As an aside (which I am full of) an old musician friend a few years before had been summoned. Mike was living in Los Angeles, working for Electra, I think. He showed up at a house I lived at with some friends, real screwy like he hadn't slept, or couldn't sleep. He had just arrived from L.A. and explained to me he'd used what was referred to as a recipe to get out of being drafted. It involved some combination, starting 3 to 5 days before your induction physical, of dropping a big hit of acid, then so many hours later taking speed..and a few other things, perhaps. I didn't memorize it, but the idea was to just F*** you up!  but he told me what had happened, as he'd just come back from his seattle induction physical.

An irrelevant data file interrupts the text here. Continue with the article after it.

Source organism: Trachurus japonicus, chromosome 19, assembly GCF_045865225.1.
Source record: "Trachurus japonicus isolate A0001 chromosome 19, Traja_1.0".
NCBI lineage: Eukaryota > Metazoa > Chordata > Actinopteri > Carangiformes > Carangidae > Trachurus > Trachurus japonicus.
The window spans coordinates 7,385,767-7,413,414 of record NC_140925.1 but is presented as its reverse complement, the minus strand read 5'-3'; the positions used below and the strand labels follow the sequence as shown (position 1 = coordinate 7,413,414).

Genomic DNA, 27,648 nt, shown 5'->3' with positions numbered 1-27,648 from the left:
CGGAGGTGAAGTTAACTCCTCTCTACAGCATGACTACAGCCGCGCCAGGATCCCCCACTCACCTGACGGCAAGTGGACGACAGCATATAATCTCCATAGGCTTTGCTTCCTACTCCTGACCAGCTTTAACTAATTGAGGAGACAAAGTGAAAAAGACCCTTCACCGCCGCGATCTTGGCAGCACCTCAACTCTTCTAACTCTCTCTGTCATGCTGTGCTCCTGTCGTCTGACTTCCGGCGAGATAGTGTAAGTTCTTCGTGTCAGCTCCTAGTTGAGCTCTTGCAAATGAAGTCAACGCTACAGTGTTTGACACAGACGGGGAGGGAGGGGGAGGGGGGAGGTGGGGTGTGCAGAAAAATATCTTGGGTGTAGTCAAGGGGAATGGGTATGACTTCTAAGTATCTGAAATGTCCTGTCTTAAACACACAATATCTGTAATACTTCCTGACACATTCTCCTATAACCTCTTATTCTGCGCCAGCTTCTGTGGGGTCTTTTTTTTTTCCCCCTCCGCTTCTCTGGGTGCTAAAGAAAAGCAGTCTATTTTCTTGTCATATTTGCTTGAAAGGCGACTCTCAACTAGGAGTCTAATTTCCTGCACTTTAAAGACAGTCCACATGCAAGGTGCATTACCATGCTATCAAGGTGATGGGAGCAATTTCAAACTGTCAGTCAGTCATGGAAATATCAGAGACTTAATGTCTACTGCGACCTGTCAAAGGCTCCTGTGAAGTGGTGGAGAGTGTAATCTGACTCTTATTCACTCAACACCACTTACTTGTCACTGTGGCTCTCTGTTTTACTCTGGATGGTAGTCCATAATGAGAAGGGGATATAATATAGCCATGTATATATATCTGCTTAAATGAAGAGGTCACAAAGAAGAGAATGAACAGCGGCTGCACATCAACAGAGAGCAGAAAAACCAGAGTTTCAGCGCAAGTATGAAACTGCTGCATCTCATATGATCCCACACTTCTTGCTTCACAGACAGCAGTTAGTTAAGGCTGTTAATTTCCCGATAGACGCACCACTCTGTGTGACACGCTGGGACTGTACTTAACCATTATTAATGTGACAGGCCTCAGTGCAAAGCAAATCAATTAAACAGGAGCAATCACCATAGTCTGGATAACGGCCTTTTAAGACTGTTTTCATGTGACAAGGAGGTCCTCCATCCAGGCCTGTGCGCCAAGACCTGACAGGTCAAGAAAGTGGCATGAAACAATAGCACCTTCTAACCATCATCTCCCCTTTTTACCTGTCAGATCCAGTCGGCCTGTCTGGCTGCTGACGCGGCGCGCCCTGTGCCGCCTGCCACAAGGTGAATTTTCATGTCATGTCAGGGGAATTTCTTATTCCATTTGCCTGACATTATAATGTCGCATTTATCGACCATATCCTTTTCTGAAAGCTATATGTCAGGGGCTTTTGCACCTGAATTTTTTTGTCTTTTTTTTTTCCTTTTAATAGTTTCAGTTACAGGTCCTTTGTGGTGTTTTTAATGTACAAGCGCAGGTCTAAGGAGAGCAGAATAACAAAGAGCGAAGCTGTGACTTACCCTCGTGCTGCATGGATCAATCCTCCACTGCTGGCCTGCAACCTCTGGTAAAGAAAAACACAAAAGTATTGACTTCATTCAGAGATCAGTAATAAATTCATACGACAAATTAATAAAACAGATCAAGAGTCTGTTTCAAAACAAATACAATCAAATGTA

They passed out paperwork to everyone to fill out before the meetings and physical. everyone else having finished, mike was still working on it. let's make a note that michael is a fantastic guitar player, and a highly intelligent individual. That being said, his this drug induced exhausted state caught the eye of some sergeant or whatever. The officer approached mike, who looked like very stressed out, sweating, bleary eyed from lack of sleep, and the effects of the drugs.
"Can I help you, son?"
Mike didn't answer so much as look even more stressed.
"Ok. Let me help you. What question are you on? Let's see." It was the line that said, simply,"Name".
"What's your name, son?".....
"OKAY Michael, just write that in.."
His state of mind convinced the fellow eventually that Michael was more trouble than the Army wanted to deal with. He was given a way out.